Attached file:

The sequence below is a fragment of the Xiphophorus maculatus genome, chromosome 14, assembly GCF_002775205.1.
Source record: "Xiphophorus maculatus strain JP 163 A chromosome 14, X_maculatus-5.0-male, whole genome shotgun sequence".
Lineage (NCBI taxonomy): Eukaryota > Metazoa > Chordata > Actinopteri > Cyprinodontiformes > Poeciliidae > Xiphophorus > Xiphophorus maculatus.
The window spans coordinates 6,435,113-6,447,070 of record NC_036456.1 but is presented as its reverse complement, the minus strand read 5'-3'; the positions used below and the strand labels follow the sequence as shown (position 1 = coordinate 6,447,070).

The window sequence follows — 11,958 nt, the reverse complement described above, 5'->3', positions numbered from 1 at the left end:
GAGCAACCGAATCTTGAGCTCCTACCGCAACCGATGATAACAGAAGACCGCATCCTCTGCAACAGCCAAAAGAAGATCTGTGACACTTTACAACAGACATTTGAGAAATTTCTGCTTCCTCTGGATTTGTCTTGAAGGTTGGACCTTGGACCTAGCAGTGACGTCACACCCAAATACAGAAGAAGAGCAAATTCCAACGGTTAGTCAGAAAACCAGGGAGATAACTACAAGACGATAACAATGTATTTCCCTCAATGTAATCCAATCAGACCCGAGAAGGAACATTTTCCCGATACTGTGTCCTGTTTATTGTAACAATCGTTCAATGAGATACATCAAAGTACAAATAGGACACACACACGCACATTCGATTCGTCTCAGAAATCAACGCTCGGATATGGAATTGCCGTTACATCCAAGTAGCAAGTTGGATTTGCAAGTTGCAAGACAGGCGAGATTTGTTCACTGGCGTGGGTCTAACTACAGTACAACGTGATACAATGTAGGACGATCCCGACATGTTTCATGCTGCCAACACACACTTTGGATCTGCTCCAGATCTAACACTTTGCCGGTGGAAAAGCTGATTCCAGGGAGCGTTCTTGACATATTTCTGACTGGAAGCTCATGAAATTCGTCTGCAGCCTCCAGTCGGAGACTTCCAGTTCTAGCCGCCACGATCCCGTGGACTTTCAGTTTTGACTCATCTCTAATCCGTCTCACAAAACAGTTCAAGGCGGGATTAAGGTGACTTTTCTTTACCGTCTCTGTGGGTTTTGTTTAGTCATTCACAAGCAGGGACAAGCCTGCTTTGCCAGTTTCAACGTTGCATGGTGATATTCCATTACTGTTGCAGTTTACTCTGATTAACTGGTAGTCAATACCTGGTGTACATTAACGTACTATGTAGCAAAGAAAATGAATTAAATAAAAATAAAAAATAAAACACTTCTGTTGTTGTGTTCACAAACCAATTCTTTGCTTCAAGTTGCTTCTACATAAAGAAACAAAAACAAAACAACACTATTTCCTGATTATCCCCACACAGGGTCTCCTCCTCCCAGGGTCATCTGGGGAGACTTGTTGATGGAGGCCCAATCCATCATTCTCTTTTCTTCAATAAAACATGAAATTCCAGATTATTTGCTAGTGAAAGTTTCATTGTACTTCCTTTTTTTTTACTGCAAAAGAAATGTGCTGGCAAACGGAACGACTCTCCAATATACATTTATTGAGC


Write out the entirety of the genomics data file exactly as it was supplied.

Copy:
The sequence below is a fragment of the Xiphophorus maculatus genome, chromosome 14, assembly GCF_002775205.1.
Source record: "Xiphophorus maculatus strain JP 163 A chromosome 14, X_maculatus-5.0-male, whole genome shotgun sequence".
Lineage (NCBI taxonomy): Eukaryota > Metazoa > Chordata > Actinopteri > Cyprinodontiformes > Poeciliidae > Xiphophorus > Xiphophorus maculatus.
The window spans coordinates 6,435,113-6,447,070 of record NC_036456.1 but is presented as its reverse complement, the minus strand read 5'-3'; the positions used below and the strand labels follow the sequence as shown (position 1 = coordinate 6,447,070).

The window sequence follows — 11,958 nt, the reverse complement described above, 5'->3', positions numbered from 1 at the left end:
GAGCAACCGAATCTTGAGCTCCTACCGCAACCGATGATAACAGAAGACCGCATCCTCTGCAACAGCCAAAAGAAGATCTGTGACACTTTACAACAGACATTTGAGAAATTTCTGCTTCCTCTGGATTTGTCTTGAAGGTTGGACCTTGGACCTAGCAGTGACGTCACACCCAAATACAGAAGAAGAGCAAATTCCAACGGTTAGTCAGAAAACCAGGGAGATAACTACAAGACGATAACAATGTATTTCCCTCAATGTAATCCAATCAGACCCGAGAAGGAACATTTTCCCGATACTGTGTCCTGTTTATTGTAACAATCGTTCAATGAGATACATCAAAGTACAAATAGGACACACACACGCACATTCGATTCGTCTCAGAAATCAACGCTCGGATATGGAATTGCCGTTACATCCAAGTAGCAAGTTGGATTTGCAAGTTGCAAGACAGGCGAGATTTGTTCACTGGCGTGGGTCTAACTACAGTACAACGTGATACAATGTAGGACGATCCCGACATGTTTCATGCTGCCAACACACACTTTGGATCTGCTCCAGATCTAACACTTTGCCGGTGGAAAAGCTGATTCCAGGGAGCGTTCTTGACATATTTCTGACTGGAAGCTCATGAAATTCGTCTGCAGCCTCCAGTCGGAGACTTCCAGTTCTAGCCGCCACGATCCCGTGGACTTTCAGTTTTGACTCATCTCTAATCCGTCTCACAAAACAGTTCAAGGCGGGATTAAGGTGACTTTTCTTTACCGTCTCTGTGGGTTTTGTTTAGTCATTCACAAGCAGGGACAAGCCTGCTTTGCCAGTTTCAACGTTGCATGGTGATATTCCATTACTGTTGCAGTTTACTCTGATTAACTGGTAGTCAATACCTGGTGTACATTAACGTACTATGTAGCAAAGAAAATGAATTAAATAAAAATAAAAAATAAAACACTTCTGTTGTTGTGTTCACAAACCAATTCTTTGCTTCAAGTTGCTTCTACATAAAGAAACAAAAACAAAACAACACTATTTCCTGATTATCCCCACACAGGGTCTCCTCCTCCCAGGGTCATCTGGGGAGACTTGTTGATGGAGGCCCAATCCATCATTCTCTTTTCTTCAATAAAACATGAAATTCCAGATTATTTGCTAGTGAAAGTTTCATTGTACTTCCTTTTTTTTTACTGCAAAAGAAATGTGCTGGCAAACGGAACGACTCTCCAATATACATTTATTGAGC